After a brief introduction into the marine carbon cycle, the calcite compensation theory and the rain-ratio hypothesis, two theories that may explain glacial to interglacial changes in atmospheric CO2 concentrations are presented. The validity of these theories in the Southern Ocean is tested with B/Ca-reconstructed carbonate ion concentrations of deep and intermediate waters. Deglacial [CO3 2−] excursions reveal a close relationship between changes in the oceanic inorganic carbon system and atmospheric CO2, which follow the predictions of the calcite compensation theory on glacial-interglacial timescales. Short-termed [CO3 2−] variations are likely due to the influence of the biological pump and/or changes in circulation patterns.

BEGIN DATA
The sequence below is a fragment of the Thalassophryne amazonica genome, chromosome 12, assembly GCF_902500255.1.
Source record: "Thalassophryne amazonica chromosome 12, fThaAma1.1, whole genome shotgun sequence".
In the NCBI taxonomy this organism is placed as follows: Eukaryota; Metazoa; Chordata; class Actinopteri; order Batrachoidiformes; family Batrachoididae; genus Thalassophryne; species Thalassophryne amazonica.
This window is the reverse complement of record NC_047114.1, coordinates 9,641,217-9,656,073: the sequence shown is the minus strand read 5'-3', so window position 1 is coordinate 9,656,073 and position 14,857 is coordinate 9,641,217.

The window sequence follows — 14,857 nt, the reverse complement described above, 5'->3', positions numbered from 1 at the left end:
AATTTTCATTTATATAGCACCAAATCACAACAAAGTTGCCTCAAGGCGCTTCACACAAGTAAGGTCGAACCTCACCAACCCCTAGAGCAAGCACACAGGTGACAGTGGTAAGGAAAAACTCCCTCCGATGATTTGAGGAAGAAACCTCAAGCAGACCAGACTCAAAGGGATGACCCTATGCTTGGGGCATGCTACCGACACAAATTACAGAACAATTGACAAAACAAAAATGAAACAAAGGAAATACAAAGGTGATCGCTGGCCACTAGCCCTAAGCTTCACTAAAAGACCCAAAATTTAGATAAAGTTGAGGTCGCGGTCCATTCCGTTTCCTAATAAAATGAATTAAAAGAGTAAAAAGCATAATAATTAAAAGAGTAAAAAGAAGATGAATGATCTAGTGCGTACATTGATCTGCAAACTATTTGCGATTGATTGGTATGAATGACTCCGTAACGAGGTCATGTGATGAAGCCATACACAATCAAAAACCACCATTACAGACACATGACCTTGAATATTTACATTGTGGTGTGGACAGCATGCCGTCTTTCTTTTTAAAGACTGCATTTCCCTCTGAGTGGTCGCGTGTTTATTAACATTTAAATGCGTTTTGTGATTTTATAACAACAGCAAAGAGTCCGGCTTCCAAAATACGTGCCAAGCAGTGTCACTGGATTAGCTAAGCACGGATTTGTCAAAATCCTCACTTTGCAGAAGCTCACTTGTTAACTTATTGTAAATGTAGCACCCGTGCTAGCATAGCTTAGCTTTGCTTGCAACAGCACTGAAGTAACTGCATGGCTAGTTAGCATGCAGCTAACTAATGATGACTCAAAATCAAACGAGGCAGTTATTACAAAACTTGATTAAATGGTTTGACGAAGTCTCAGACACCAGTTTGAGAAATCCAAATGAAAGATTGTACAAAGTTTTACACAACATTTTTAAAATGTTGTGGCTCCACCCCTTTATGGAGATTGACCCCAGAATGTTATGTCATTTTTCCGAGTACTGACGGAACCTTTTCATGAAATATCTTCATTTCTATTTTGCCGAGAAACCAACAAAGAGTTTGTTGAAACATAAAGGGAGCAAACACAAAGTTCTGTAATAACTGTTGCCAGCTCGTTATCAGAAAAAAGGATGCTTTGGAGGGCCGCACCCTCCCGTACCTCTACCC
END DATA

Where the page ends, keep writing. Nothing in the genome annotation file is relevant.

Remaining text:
KeywordsDissolve Inorganic Carbon Last Glacial Maximum Total Alkalinity Dust Concentration Annual Layer
This work was supported by funding from MARUM. The North-GRIP project was directed and organized by the Department of Geophysics at the Niels Bohr Institute for Astronomy, Physics and Geophysics, University of Copenhagen. It was supported by funding agencies in Denmark(SNF), Belgium (NFSR), France (IFRTP and INSU/CNRS), Germany (AWI), Iceland (RannIs), Japan (MECS), Sweden (SPRS), Switzerland (SNF) and the United States of America (NSF). We wish to thank all the funding bodies and field participants.
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